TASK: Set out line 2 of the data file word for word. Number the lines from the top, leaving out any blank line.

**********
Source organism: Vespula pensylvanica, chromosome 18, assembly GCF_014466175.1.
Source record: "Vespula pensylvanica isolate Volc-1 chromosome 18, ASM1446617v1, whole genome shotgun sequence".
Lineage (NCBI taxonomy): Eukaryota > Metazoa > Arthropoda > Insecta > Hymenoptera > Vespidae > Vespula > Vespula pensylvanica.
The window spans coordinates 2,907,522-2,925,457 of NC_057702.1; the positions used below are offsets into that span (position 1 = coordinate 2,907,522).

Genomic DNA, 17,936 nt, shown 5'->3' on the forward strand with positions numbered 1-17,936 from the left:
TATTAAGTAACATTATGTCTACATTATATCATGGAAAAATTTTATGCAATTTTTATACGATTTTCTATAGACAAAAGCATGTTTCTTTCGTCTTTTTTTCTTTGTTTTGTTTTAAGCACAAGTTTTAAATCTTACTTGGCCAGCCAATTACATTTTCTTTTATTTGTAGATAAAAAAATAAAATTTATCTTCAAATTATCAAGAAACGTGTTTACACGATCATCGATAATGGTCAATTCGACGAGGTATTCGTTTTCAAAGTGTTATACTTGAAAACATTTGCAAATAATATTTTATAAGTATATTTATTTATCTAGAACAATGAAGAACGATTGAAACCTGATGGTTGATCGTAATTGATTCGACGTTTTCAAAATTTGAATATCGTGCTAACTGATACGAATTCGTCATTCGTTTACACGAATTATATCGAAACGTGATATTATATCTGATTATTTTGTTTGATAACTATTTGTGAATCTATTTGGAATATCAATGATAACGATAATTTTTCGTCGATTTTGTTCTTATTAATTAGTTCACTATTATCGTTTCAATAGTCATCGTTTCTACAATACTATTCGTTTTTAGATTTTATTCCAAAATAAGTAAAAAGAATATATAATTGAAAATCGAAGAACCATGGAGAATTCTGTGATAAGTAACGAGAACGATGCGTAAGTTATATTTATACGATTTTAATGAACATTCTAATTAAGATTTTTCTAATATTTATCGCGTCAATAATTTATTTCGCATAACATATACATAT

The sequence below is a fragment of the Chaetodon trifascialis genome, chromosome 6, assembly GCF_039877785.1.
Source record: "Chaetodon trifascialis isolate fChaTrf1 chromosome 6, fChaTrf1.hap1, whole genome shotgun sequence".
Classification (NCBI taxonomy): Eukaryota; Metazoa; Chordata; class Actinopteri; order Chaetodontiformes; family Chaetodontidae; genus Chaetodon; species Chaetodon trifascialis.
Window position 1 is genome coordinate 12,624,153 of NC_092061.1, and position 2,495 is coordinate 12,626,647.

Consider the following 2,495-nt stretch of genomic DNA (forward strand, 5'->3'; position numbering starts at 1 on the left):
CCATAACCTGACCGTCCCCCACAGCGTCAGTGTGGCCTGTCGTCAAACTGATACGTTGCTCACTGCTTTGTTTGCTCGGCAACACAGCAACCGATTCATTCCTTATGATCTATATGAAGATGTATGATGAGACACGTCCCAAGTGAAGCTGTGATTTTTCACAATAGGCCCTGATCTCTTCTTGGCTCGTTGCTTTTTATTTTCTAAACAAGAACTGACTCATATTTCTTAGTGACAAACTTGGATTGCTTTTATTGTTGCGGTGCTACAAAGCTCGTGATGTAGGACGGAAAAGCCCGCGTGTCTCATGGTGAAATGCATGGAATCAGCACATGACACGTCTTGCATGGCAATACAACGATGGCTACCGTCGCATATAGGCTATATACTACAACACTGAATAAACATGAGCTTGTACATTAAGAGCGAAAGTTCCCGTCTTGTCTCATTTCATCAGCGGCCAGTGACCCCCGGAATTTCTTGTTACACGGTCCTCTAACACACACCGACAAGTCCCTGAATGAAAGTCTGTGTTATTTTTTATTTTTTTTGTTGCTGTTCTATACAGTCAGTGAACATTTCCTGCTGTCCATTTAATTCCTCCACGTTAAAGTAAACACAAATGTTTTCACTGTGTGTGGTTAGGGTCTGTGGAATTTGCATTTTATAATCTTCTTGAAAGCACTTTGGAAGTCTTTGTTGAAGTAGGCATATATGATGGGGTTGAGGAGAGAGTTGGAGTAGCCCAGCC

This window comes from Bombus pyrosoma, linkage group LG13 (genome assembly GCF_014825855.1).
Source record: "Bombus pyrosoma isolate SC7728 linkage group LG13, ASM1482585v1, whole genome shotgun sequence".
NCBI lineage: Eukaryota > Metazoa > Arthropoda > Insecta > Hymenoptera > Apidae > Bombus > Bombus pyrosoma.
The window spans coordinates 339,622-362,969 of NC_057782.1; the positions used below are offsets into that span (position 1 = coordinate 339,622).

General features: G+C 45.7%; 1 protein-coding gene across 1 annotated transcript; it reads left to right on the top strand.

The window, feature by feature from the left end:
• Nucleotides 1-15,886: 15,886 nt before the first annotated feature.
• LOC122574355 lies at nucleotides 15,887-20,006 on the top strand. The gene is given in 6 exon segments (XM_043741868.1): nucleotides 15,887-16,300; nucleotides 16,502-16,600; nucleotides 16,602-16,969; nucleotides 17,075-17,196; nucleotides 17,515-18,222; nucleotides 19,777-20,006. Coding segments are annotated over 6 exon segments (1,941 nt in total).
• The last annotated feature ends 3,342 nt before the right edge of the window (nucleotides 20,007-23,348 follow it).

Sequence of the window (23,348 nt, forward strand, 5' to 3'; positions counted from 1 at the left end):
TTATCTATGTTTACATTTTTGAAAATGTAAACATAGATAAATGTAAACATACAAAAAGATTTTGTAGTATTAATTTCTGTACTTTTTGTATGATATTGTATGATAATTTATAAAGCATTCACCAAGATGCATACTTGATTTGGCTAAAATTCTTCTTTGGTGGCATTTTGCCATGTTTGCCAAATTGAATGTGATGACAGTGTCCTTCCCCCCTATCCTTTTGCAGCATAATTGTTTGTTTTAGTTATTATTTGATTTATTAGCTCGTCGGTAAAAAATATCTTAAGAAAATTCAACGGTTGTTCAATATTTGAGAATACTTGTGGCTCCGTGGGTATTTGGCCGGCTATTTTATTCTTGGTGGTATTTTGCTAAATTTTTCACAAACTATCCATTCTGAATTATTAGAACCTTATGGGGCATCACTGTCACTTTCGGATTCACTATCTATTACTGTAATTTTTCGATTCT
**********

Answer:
Source record: "Vespula pensylvanica isolate Volc-1 chromosome 18, ASM1446617v1, whole genome shotgun sequence".